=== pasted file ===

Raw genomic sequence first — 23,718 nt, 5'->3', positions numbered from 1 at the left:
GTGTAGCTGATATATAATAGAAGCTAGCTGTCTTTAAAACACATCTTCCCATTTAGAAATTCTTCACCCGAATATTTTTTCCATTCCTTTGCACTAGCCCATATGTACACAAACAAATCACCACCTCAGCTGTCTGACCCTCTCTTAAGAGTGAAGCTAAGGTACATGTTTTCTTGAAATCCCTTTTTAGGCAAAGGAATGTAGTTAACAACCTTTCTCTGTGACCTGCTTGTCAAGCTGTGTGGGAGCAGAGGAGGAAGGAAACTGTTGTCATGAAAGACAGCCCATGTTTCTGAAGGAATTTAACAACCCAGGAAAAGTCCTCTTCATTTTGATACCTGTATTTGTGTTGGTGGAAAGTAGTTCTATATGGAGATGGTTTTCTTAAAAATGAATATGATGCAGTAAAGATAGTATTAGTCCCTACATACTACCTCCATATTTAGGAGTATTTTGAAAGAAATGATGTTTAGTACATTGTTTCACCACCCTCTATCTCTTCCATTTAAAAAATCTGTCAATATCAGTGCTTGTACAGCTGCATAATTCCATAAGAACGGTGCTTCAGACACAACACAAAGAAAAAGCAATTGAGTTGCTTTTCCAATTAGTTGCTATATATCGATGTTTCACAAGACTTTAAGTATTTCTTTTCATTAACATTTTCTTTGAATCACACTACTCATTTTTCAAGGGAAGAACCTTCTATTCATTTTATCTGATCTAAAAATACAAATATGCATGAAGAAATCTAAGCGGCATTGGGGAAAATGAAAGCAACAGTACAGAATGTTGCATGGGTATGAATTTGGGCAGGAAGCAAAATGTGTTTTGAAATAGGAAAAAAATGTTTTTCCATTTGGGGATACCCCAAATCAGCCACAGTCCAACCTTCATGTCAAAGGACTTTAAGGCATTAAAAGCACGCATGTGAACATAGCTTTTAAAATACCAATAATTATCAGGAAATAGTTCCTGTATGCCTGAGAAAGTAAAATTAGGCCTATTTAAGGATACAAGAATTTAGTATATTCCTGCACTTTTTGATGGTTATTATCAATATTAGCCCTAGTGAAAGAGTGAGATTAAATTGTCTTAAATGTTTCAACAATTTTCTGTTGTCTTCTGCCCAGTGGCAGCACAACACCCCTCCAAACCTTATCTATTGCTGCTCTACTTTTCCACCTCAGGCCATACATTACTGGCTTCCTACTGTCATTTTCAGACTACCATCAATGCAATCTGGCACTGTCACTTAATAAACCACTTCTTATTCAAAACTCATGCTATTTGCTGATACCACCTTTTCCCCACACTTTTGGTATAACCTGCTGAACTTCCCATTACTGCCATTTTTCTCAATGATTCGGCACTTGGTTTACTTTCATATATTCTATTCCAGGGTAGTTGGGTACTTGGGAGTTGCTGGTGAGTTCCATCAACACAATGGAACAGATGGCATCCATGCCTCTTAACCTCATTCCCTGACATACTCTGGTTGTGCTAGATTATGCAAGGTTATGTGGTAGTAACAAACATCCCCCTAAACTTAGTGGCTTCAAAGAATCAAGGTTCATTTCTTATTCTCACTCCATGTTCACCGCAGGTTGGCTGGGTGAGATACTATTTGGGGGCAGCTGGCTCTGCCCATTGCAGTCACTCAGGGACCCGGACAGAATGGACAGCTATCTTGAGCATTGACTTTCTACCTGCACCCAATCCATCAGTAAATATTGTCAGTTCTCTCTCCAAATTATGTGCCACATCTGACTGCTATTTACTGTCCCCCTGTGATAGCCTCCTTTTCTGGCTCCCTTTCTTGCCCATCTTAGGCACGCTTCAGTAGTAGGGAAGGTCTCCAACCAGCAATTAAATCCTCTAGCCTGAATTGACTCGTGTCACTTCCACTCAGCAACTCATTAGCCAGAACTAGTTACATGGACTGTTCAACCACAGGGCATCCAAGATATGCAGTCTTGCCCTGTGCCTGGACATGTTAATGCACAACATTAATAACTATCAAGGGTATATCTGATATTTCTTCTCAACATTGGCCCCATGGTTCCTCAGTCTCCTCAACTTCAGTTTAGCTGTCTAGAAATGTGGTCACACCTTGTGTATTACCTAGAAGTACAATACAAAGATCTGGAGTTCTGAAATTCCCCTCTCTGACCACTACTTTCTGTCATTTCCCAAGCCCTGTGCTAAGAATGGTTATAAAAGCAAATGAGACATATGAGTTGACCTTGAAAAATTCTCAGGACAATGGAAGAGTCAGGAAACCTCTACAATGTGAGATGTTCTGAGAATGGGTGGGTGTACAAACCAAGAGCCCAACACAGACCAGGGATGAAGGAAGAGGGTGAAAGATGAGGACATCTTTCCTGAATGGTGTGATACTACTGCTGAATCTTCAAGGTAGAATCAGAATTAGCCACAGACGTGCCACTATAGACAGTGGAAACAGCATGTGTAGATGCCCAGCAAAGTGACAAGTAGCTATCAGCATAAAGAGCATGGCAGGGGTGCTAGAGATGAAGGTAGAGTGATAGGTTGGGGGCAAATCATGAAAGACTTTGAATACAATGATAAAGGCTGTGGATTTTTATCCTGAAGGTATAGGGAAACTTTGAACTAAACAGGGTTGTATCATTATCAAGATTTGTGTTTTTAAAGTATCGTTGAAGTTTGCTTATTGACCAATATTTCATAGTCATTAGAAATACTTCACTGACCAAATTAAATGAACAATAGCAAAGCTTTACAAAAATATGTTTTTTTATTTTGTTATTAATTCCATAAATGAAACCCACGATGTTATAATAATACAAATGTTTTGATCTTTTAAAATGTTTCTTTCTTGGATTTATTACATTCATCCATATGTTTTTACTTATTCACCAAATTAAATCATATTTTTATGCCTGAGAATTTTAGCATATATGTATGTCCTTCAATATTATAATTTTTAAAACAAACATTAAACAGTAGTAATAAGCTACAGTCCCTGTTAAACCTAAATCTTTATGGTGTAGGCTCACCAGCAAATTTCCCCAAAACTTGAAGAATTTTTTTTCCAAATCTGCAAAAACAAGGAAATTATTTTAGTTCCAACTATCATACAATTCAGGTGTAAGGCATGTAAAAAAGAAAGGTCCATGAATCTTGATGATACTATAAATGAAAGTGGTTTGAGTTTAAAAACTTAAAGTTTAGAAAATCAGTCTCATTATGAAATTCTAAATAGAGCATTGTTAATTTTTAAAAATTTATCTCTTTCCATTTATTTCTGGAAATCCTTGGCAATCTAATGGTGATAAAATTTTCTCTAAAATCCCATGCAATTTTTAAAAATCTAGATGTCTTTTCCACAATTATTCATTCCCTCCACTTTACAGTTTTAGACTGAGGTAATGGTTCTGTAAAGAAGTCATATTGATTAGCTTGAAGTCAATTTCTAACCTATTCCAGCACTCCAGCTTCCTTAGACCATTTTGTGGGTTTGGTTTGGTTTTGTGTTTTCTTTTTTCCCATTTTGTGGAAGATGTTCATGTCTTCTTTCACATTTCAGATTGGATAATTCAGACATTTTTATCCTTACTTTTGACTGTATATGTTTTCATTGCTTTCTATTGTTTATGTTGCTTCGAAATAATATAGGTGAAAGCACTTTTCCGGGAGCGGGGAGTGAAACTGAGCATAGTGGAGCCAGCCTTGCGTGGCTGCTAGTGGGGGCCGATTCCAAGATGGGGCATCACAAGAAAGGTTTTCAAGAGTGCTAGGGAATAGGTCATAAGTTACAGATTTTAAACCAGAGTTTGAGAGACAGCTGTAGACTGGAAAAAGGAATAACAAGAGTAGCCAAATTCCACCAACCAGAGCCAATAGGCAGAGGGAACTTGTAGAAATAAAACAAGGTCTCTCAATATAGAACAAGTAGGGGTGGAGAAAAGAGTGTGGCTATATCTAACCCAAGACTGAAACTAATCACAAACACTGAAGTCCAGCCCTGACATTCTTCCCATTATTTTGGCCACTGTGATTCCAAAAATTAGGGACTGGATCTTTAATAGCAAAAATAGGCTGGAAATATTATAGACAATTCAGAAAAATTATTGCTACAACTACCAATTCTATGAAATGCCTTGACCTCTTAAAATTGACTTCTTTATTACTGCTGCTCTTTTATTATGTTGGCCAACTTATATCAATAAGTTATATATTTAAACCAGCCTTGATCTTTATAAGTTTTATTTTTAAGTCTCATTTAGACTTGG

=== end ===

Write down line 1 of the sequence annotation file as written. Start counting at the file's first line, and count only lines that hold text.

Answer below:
Raw genomic sequence first — 23,718 nt, 5'->3', positions numbered from 1 at the left: